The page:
Fire Pro has it beat every time in the ring but it’s currently a wonderful simulation of one side of sports entertainment. Perfect grappling that sadly takes place in a void.

Fire Pro Wrestling World is available now for Windows, via Steam Early Access for £14.99.

15 Comments

  1. antszy says:

    It’s just launched in early access and this series has had single player persistent modes since its SNES days. I think it’s a safe assumption that this stuff is coming.

  2. Wicked says:

    Despite acknowledging that it’s early access, you seem to keep falling into the habit of reviewing it as if it were a finished product.

    Considering it only launched onto Steam last week, a headline like ‘lacks depth’ should be so obvious to anyone aware that it is in early access that all it accomplishes is giving a negative impression to anyone skimming the headlines.

    • visor841 says:

      The thing is, Early Access games are sold “as-is” with no explicit promise that they’ll get better. Reviewing a game based on vague potential is a bit tricky. So, I think it’s only fair to review them as-is, perhaps with a re-review later, when it launches/if it gets better. The headline uses the present tense, so I don’t think it’s out of line.

      Edit: Perhaps the author could say something more like “needs depth”, but the headline is still accurate.

    • aepervius says:

      Some early access game never get their fundamental mechanic updated. As someone pointed out : once you ask money from people, then you get reviewed as-is.

    • Someoldguy says:

      Back in the days when I bought my PC Former magazine in paper format from a physical shop, I can remember countless reviews of games that scored impressive ratings because the reviewer was excited that it had lens flare or whatever graphical doodad was the current “must have” and the review level worked really well apart from the stuttering, tendency to clip through walls and occasional crash. Everyone wanted to believe that Quoom Life 3.5: invisible Darkness was going to be excellent, so it got reviewed as if it really was. Then the production copies shipped and everyone wondered how they could possibly have played the same game.

      I’d much rather the reviewers wrote the truth about what they experienced. That way people who buy into the early access will know what they’re getting, not what they might be getting in 1,2,5 years, never. For every game that has emerged from EA polished and containing all the promised features, I’m sure we can all name several that haven’t yet and probably never will.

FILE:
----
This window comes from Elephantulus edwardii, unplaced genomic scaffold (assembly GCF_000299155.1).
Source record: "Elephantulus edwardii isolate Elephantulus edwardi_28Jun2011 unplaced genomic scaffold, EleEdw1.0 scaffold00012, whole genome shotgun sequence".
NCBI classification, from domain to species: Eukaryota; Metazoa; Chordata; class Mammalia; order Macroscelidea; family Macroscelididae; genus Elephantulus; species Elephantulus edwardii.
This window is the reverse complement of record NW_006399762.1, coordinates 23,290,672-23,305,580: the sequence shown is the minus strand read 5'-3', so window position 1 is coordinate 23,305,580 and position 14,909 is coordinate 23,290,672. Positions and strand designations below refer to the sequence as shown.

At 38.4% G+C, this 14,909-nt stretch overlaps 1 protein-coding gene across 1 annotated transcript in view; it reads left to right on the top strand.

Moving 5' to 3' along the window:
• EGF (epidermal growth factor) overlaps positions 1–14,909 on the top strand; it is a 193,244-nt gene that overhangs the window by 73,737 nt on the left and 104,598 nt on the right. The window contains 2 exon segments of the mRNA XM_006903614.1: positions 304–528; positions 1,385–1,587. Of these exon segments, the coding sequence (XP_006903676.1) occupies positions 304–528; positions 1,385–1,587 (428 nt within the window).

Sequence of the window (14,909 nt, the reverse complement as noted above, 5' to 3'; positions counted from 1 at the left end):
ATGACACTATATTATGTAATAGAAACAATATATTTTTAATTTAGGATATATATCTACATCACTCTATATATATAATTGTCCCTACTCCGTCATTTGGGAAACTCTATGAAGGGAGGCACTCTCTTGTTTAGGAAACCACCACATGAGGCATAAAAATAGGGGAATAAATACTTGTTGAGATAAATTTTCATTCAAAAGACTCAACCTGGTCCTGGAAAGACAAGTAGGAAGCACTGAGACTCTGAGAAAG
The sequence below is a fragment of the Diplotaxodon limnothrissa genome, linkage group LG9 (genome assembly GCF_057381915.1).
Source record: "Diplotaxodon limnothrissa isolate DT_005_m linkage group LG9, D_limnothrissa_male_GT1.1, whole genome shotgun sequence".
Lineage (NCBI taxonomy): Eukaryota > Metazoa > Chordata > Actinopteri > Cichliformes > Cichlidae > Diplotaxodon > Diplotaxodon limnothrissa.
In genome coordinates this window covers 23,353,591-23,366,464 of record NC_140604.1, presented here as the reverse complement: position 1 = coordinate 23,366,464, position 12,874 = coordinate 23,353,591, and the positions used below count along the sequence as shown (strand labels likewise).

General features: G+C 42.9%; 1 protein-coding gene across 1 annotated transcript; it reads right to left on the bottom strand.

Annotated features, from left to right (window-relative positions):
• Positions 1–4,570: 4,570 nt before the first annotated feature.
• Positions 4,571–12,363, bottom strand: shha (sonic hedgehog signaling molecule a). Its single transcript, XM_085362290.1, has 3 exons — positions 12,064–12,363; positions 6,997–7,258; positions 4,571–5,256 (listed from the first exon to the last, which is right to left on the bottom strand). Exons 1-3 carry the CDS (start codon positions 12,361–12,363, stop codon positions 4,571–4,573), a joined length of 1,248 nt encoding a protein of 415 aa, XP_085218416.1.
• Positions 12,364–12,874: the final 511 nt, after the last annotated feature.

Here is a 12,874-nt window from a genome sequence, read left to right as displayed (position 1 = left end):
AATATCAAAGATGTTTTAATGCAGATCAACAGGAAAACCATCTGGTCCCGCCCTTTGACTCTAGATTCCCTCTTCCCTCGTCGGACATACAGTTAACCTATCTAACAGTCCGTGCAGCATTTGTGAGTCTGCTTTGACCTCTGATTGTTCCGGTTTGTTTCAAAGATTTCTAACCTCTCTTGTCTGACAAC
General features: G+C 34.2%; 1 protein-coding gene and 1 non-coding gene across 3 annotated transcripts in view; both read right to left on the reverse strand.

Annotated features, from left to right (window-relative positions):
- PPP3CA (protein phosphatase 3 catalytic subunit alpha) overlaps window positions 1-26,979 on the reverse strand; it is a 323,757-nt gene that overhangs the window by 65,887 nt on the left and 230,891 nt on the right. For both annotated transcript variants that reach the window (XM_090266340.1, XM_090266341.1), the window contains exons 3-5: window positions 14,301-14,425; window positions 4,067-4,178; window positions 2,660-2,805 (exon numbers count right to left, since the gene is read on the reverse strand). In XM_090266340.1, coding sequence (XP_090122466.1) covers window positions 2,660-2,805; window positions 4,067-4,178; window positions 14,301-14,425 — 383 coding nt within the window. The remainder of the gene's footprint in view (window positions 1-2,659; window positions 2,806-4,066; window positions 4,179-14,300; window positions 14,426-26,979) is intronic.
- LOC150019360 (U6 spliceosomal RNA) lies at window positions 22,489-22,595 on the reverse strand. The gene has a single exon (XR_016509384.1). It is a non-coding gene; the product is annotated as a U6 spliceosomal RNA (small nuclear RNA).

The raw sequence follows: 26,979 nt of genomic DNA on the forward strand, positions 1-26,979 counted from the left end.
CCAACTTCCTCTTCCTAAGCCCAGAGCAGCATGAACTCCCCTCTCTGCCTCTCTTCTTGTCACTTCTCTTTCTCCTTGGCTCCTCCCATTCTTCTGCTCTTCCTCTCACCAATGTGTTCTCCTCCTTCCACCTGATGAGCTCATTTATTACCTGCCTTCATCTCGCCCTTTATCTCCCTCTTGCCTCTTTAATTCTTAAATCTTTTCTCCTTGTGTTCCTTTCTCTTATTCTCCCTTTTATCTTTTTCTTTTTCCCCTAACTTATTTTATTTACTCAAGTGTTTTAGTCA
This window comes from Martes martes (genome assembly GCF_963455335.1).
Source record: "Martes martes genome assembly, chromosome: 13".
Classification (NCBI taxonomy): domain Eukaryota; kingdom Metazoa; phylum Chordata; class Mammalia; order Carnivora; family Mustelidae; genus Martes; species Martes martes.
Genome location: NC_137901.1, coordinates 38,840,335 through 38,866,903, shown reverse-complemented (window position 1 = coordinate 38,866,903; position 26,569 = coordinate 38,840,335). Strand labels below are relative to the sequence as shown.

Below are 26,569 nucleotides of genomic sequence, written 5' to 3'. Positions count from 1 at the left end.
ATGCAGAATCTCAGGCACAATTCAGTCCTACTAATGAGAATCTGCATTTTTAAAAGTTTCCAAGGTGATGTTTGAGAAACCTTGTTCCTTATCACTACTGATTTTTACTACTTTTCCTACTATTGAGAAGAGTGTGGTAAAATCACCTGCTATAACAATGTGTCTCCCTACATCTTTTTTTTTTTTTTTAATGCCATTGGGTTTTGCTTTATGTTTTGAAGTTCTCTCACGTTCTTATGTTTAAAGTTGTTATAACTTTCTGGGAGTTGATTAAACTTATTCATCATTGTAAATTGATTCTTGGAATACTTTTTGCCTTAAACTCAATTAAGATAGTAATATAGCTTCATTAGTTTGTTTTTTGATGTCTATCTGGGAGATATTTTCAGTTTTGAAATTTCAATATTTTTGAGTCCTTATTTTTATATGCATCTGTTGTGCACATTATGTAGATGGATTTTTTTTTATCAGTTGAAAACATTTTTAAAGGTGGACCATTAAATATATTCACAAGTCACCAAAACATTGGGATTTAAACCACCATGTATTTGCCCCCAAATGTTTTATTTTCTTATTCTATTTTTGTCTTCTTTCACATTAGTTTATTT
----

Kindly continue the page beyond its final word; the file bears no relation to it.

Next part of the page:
• DrollRemark says:

      Don’t point out how a game could be improved whilst it’s in early access! That’s bad, somehow!

  3. Jerppa says:

    “There are countless phenomenal technical wrestlers who will never have the broad appeal of Hogan and his big boot or The Rock and his eyebrow.”

    You’re talking about Cesaro, aren’t you?

    • Beefenstein says:

      Cesaro is one person and therefore, unless you are extremely numerically restricted, not ‘countless’.

      Also his fantastic arse is what makes him have broad appeal.

  4. ustvgm2 says:

    They actually mention feedback for a federation mode in this interview.

  5. Sithinious says:

    I need to check this out as a longtime fan of Playstation wrestling games. Slightly off-topic, but I really hate it when people dismiss real world wrestling as “fake”. Sure, everything is scripted and it’s entertainment not sports, but there’s nothing fake about the athletic talent of these guys and girls in the ring. It takes amazing talent to NOT permanently maim your opponent while still appearing to do so.

  6. Syt says:

    It should get married to the Total Extreme Wrestling series, which simulates all aspects of the wrestling business from signing stars, dealing with difficult characters, booking the TV shows and storylines, negotiating TV deals, and much, much more … except the actual in-ring action which is only available as short post match summary.

  7. supertiger says:

    Unfortunately Fire Pro hasn’t ever had what you’re referring to in this review as far as I know. It’s always been a hardcore simming game where it’s up to you to keep records of results and things like that if you’re so inclined. I think the only thing that the game remembers for you is belt history.

    I don’t mind this so much, as it does have a uniqueness to it and makes you feel a bit like a real booker driving themselves mad looking through your results document trying to work out who pinned who in the multi-man match, which wrestler won which tournament, which tag team won the tag team league and who deserves a title shot.

    I’ve already got a huge notepad file keeping a record of the ‘shows’ the promotion I’ve made up puts on and where I work out the card for upcoming spectacles. There’s something really satisfying when all the matches you’ve painstakingly booked without any help from the game itself end up getting really high ratings.

    What transpires won’t be recorded in game, but I’ll always be able to look back through that .txt file and remember the good times.

    • antszy says:

      Not true. Series has often featured single player career modes and storyline modes since at least the SNES.

      Super Fire Pro X Premium had a chase the belt career mode that I played a lot. Super Fire Pro Wrestling Special had a story that Suda 51 helped write where the main character eventually committed suicide. I think the Dreamcast version had a career mode too though I can’t remember at the moment.

      • supertiger says:

        Sorry I should of been clearer. I was referring to the part of the review that talks of a General Manager mode, similar to something like the Universe mode in the WWE 2k games.

        As a side note didn’t Suda51 appear in a video for FPWW? Would be great if he came back to write the story for story mode if/when they put that in.

    • noodlecake says:

      They are taking on fan feedback as the game goes, and they have acknowledged that some kind of career mode, and some kind of general manager/promoter modes are right at the top of the list of what people want. Whether it will be feasible for them to deliver those things is another matter but it seems like they are planning on one or two modes along those lines.